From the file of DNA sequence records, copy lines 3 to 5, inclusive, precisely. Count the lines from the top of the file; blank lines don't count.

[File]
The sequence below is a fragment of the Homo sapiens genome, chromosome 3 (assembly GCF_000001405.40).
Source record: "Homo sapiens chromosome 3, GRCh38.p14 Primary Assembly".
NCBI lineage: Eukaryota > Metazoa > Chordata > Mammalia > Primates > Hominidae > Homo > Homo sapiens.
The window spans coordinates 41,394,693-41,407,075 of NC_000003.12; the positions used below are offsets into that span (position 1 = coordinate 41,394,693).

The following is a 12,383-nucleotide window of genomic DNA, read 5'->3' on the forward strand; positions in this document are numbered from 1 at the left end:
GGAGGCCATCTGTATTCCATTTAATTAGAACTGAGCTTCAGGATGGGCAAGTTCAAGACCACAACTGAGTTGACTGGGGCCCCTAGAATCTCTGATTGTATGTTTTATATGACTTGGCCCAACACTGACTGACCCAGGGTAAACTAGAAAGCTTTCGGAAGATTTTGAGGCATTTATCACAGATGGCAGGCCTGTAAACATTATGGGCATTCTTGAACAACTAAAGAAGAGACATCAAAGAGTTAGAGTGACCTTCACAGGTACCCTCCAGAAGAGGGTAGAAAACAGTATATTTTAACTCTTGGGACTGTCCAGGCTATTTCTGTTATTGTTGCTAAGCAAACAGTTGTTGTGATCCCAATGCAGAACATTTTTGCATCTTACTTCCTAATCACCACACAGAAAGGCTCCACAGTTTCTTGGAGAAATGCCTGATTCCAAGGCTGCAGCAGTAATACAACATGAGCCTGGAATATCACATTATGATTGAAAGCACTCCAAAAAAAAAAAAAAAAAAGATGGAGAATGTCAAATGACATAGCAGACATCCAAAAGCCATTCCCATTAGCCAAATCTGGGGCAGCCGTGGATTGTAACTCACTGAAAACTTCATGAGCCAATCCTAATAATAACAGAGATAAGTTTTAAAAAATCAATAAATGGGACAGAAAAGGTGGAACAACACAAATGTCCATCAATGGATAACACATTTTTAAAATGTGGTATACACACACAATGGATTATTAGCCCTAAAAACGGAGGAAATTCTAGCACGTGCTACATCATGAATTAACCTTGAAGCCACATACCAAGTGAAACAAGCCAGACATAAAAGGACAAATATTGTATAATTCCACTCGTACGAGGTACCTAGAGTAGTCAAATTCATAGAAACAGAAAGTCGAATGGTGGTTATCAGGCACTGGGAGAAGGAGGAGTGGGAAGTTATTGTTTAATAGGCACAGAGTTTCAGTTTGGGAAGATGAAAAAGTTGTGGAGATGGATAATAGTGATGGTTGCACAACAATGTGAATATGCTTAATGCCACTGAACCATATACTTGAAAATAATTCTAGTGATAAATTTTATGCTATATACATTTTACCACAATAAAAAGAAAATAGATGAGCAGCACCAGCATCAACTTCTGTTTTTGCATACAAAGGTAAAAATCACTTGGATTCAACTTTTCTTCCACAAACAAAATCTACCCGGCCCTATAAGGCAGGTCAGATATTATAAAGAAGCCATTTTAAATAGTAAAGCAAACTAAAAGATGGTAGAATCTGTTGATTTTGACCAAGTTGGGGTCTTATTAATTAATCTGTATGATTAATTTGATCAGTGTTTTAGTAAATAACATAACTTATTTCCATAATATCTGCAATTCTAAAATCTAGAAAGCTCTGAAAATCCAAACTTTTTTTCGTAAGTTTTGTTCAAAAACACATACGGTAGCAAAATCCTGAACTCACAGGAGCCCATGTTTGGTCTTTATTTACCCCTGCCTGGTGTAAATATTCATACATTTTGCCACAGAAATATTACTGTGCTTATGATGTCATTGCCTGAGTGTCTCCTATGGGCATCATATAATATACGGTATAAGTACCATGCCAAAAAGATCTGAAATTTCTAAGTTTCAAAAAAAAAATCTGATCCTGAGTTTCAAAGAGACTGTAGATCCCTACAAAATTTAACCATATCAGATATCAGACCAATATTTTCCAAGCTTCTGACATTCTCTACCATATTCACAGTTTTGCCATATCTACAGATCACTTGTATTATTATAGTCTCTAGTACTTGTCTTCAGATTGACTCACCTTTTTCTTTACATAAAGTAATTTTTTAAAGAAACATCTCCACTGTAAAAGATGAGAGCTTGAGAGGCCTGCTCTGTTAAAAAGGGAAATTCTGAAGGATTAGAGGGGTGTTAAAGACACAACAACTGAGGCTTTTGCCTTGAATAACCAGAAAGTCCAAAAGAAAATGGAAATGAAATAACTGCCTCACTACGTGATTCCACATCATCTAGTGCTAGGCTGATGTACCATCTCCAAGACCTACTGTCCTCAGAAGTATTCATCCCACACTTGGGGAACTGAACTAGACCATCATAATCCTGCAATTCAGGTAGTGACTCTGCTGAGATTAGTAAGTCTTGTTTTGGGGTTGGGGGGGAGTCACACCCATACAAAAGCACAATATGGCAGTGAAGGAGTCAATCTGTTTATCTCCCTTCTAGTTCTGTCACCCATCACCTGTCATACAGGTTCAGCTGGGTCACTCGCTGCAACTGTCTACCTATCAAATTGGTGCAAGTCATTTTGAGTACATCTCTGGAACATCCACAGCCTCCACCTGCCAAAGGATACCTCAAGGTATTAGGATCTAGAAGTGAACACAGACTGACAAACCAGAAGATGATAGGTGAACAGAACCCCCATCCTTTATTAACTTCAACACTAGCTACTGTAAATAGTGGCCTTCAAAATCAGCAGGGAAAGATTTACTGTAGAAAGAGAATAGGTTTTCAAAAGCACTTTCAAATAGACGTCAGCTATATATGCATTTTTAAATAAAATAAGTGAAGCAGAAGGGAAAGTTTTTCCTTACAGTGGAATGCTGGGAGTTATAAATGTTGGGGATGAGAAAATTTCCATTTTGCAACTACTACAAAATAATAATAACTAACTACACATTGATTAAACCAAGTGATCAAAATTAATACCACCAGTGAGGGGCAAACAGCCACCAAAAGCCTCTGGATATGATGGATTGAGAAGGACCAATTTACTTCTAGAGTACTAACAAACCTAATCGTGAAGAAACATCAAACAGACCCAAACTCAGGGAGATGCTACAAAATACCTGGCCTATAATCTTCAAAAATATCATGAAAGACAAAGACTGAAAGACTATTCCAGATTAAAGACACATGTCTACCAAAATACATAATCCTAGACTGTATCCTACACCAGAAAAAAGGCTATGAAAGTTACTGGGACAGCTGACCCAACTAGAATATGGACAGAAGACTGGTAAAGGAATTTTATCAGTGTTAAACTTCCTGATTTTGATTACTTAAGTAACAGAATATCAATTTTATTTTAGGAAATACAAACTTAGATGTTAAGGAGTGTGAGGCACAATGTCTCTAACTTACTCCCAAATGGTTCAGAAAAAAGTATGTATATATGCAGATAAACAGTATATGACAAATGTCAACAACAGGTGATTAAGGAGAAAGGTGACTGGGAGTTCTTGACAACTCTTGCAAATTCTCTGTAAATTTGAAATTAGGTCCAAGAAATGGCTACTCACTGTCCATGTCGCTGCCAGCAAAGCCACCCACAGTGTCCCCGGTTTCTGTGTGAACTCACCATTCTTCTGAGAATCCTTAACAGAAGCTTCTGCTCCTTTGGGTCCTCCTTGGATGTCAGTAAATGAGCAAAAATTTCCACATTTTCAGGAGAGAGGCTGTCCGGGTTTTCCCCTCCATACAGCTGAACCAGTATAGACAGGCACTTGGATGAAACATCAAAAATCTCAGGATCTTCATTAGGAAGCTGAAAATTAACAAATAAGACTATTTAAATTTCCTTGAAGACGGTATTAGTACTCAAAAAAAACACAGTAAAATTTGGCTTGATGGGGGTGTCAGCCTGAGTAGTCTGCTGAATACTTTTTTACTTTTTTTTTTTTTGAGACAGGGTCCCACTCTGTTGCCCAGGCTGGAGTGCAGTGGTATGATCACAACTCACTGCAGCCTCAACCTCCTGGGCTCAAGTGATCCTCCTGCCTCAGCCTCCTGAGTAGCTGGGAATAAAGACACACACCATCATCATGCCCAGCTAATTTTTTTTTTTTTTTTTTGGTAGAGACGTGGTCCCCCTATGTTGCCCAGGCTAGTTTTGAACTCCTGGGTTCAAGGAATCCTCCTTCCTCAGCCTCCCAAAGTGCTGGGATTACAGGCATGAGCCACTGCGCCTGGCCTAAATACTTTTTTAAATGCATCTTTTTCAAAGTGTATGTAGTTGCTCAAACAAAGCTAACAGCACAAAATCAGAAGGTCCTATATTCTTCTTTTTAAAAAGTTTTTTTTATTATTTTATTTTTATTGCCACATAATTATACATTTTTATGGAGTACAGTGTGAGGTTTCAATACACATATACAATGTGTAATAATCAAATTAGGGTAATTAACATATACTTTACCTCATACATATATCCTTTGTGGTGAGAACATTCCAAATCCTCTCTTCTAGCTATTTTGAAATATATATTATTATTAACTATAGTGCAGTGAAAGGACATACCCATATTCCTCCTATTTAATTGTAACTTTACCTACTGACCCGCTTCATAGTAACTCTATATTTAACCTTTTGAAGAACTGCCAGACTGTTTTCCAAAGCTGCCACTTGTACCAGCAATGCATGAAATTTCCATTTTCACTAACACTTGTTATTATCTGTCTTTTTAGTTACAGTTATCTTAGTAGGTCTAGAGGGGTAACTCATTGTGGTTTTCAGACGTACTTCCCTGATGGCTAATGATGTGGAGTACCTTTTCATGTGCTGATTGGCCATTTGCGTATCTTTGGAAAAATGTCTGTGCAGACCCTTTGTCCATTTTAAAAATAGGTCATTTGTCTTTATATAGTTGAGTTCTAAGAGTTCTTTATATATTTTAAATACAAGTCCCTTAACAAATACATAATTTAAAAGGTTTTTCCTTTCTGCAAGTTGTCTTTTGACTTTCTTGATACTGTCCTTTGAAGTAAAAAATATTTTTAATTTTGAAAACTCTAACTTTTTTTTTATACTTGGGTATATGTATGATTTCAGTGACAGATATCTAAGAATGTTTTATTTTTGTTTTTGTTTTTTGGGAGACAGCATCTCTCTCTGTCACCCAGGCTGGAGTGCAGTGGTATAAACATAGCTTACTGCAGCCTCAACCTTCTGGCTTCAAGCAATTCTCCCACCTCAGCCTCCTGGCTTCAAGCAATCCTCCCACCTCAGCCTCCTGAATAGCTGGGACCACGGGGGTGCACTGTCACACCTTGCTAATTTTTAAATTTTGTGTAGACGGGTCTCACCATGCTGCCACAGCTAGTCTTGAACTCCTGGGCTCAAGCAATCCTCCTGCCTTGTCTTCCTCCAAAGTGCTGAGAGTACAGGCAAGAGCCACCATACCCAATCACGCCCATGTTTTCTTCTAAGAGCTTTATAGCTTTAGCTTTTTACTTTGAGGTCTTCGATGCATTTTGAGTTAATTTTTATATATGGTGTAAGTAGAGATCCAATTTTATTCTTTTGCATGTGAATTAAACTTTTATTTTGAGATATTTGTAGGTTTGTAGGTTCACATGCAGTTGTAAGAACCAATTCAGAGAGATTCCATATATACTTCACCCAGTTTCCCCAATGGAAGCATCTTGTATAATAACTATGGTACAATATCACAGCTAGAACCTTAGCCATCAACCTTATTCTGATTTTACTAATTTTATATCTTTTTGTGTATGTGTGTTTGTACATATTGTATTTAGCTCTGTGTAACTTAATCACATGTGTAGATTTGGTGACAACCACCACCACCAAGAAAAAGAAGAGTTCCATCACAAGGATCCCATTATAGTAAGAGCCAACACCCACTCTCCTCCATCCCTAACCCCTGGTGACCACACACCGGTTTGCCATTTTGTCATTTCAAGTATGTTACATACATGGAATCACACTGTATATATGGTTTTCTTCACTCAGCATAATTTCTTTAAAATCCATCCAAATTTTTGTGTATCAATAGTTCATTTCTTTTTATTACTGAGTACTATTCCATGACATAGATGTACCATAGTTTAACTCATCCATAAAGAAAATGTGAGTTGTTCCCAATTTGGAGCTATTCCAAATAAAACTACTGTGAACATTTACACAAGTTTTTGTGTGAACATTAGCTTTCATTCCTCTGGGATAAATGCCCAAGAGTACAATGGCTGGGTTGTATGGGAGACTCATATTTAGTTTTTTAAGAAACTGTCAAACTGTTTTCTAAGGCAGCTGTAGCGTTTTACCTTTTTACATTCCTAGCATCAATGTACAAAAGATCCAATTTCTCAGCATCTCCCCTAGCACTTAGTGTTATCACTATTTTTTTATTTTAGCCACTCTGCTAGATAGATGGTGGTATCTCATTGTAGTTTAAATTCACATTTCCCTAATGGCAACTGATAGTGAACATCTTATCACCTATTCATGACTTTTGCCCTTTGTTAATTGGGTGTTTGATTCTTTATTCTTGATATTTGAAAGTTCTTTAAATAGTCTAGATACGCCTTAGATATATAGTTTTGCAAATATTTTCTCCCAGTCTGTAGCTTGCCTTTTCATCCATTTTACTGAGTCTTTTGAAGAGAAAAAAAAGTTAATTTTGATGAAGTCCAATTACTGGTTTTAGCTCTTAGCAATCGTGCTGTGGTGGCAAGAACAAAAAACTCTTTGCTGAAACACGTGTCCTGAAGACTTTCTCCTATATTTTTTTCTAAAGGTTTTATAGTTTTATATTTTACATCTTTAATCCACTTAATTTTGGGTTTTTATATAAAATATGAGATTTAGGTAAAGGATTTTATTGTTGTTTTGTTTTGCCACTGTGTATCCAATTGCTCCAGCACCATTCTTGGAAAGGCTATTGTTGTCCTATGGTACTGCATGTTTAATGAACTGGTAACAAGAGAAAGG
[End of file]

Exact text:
NCBI lineage: Eukaryota > Metazoa > Chordata > Mammalia > Primates > Hominidae > Homo > Homo sapiens.
The window spans coordinates 41,394,693-41,407,075 of NC_000003.12; the positions used below are offsets into that span (position 1 = coordinate 41,394,693).

The following is a 12,383-nucleotide window of genomic DNA, read 5'->3' on the forward strand; positions in this document are numbered from 1 at the left end: